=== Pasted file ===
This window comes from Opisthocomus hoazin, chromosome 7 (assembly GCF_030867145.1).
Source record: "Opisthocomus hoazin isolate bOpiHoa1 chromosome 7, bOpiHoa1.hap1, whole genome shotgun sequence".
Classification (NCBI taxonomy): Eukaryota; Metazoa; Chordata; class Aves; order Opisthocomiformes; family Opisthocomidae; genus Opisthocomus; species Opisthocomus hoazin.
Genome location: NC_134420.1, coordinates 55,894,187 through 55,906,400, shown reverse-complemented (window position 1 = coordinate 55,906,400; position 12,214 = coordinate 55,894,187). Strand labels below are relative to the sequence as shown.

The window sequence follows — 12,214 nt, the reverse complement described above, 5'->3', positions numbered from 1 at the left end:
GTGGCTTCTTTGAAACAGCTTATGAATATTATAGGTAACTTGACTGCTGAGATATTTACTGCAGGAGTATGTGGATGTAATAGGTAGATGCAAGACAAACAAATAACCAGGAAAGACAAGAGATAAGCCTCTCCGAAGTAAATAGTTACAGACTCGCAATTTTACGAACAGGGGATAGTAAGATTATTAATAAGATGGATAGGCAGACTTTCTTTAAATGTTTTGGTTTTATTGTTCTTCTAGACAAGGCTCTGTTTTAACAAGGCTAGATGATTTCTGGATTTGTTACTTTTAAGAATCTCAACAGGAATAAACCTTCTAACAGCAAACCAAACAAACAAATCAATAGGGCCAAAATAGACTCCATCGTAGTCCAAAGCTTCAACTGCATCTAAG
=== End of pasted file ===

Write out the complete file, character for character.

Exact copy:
This window comes from Opisthocomus hoazin, chromosome 7 (assembly GCF_030867145.1).
Source record: "Opisthocomus hoazin isolate bOpiHoa1 chromosome 7, bOpiHoa1.hap1, whole genome shotgun sequence".
Classification (NCBI taxonomy): Eukaryota; Metazoa; Chordata; class Aves; order Opisthocomiformes; family Opisthocomidae; genus Opisthocomus; species Opisthocomus hoazin.
Genome location: NC_134420.1, coordinates 55,894,187 through 55,906,400, shown reverse-complemented (window position 1 = coordinate 55,906,400; position 12,214 = coordinate 55,894,187). Strand labels below are relative to the sequence as shown.

The window sequence follows — 12,214 nt, the reverse complement described above, 5'->3', positions numbered from 1 at the left end:
GTGGCTTCTTTGAAACAGCTTATGAATATTATAGGTAACTTGACTGCTGAGATATTTACTGCAGGAGTATGTGGATGTAATAGGTAGATGCAAGACAAACAAATAACCAGGAAAGACAAGAGATAAGCCTCTCCGAAGTAAATAGTTACAGACTCGCAATTTTACGAACAGGGGATAGTAAGATTATTAATAAGATGGATAGGCAGACTTTCTTTAAATGTTTTGGTTTTATTGTTCTTCTAGACAAGGCTCTGTTTTAACAAGGCTAGATGATTTCTGGATTTGTTACTTTTAAGAATCTCAACAGGAATAAACCTTCTAACAGCAAACCAAACAAACAAATCAATAGGGCCAAAATAGACTCCATCGTAGTCCAAAGCTTCAACTGCATCTAAG